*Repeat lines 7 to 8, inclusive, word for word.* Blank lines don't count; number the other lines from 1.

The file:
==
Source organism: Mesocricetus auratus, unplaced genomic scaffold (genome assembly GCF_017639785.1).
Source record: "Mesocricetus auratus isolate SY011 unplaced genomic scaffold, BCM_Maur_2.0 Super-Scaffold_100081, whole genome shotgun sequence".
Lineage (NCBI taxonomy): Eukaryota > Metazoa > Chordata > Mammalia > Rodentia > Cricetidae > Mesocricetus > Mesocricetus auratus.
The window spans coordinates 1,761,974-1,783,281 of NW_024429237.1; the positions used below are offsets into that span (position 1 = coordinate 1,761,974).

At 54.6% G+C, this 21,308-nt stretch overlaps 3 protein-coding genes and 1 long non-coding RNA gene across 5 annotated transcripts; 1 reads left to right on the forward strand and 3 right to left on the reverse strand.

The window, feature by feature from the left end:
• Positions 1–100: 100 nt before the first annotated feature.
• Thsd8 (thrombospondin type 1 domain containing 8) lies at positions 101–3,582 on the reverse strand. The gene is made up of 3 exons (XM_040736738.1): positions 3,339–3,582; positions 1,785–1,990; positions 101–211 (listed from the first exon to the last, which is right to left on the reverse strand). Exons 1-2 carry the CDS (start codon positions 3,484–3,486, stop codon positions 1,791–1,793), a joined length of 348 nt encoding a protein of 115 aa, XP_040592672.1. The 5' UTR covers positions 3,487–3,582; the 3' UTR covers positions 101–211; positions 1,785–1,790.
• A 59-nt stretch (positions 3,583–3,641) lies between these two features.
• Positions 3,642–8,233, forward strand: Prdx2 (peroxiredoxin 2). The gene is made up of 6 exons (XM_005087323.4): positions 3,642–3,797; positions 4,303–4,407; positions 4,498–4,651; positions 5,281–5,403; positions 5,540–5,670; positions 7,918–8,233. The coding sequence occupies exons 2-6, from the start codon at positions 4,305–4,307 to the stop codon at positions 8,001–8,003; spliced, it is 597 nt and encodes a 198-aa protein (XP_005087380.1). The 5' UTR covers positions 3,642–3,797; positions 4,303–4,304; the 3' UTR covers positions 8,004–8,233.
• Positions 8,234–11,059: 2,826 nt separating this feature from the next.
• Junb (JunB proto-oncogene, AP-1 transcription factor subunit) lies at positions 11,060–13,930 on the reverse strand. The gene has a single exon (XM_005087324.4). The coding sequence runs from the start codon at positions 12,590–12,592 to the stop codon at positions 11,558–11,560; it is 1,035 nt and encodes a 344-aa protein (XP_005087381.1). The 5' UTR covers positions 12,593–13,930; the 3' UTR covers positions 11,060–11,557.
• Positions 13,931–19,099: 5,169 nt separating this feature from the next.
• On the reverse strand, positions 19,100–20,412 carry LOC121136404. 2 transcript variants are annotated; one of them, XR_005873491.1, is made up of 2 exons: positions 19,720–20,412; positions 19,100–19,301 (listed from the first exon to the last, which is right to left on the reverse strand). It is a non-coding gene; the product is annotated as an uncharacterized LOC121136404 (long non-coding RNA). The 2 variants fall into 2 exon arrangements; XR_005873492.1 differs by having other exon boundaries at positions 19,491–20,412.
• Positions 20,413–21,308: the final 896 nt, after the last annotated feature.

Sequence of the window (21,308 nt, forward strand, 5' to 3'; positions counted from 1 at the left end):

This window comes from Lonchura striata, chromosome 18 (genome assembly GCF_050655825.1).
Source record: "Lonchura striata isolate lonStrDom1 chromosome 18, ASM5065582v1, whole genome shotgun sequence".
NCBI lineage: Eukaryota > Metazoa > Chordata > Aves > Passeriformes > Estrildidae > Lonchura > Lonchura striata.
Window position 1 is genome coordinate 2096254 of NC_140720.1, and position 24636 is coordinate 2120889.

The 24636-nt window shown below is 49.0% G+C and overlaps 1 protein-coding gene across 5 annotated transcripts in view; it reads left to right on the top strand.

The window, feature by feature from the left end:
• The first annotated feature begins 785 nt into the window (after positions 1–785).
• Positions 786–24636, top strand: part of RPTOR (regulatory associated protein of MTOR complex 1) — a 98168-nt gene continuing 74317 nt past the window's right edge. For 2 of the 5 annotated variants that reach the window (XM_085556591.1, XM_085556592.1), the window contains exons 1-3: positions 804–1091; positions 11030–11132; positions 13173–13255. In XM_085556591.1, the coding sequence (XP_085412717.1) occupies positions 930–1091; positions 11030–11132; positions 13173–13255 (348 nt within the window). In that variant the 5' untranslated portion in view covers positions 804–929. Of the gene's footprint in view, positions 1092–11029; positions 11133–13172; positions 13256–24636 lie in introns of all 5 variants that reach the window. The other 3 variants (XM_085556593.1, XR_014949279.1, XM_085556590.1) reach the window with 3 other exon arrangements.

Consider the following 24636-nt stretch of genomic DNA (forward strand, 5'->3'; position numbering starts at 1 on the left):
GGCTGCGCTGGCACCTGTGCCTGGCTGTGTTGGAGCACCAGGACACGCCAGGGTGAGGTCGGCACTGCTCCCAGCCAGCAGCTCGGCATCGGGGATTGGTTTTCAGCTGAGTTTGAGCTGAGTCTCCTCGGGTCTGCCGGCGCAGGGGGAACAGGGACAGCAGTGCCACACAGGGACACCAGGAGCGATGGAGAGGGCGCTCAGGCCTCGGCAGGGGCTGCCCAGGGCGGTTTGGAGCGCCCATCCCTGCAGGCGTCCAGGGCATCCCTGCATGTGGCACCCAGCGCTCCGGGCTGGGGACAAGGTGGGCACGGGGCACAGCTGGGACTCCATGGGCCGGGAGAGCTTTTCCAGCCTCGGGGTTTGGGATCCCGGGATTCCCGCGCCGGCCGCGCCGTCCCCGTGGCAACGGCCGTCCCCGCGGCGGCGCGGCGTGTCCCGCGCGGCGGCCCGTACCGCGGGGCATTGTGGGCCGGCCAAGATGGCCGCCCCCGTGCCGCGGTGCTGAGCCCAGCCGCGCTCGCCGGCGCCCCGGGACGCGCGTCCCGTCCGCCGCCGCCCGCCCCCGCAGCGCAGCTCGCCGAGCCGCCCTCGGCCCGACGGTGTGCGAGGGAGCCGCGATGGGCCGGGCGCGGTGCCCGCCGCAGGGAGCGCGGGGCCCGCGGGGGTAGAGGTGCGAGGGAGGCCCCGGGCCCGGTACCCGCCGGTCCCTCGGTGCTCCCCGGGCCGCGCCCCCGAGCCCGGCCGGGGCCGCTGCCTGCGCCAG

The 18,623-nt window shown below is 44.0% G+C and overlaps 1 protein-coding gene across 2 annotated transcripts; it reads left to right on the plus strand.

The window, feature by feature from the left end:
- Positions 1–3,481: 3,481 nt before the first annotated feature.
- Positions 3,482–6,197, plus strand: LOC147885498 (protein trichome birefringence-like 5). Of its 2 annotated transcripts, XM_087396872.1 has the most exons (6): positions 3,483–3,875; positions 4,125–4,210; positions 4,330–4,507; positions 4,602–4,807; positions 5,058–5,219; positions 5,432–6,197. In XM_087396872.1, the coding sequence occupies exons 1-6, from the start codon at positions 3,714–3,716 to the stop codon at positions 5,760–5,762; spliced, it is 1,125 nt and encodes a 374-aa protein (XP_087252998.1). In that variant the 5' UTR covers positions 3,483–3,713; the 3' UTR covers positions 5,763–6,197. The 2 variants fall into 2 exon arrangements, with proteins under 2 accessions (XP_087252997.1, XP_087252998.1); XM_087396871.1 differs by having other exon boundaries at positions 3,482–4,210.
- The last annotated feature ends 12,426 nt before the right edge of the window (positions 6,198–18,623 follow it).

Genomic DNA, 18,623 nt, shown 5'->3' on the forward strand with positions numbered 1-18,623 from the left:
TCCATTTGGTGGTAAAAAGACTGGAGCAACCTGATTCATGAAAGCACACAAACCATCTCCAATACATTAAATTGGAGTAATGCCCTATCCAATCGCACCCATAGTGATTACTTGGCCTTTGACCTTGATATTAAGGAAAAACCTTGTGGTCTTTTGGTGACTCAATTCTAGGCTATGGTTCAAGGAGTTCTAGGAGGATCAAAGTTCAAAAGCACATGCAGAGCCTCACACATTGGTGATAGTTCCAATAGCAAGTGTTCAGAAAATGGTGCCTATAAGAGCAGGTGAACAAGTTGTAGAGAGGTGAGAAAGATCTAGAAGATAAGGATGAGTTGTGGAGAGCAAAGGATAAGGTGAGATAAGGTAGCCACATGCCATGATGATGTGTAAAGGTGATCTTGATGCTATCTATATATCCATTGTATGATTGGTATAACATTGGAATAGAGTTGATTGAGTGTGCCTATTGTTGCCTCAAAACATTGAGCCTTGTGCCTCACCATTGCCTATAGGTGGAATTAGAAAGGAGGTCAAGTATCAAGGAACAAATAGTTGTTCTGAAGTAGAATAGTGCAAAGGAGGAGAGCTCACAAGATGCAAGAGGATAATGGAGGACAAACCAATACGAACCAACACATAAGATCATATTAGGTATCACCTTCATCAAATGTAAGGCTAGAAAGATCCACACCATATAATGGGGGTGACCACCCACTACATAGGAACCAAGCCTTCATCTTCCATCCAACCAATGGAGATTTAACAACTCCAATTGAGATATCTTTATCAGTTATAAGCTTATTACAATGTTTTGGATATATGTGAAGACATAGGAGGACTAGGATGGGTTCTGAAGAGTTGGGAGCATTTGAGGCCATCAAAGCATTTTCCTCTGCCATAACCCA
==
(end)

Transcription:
• Positions 1–100: 100 nt before the first annotated feature.
• Thsd8 (thrombospondin type 1 domain containing 8) lies at positions 101–3,582 on the reverse strand. The gene is made up of 3 exons (XM_040736738.1): positions 3,339–3,582; positions 1,785–1,990; positions 101–211 (listed from the first exon to the last, which is right to left on the reverse strand). Exons 1-2 carry the CDS (start codon positions 3,484–3,486, stop codon positions 1,791–1,793), a joined length of 348 nt encoding a protein of 115 aa, XP_040592672.1. The 5' UTR covers positions 3,487–3,582; the 3' UTR covers positions 101–211; positions 1,785–1,790.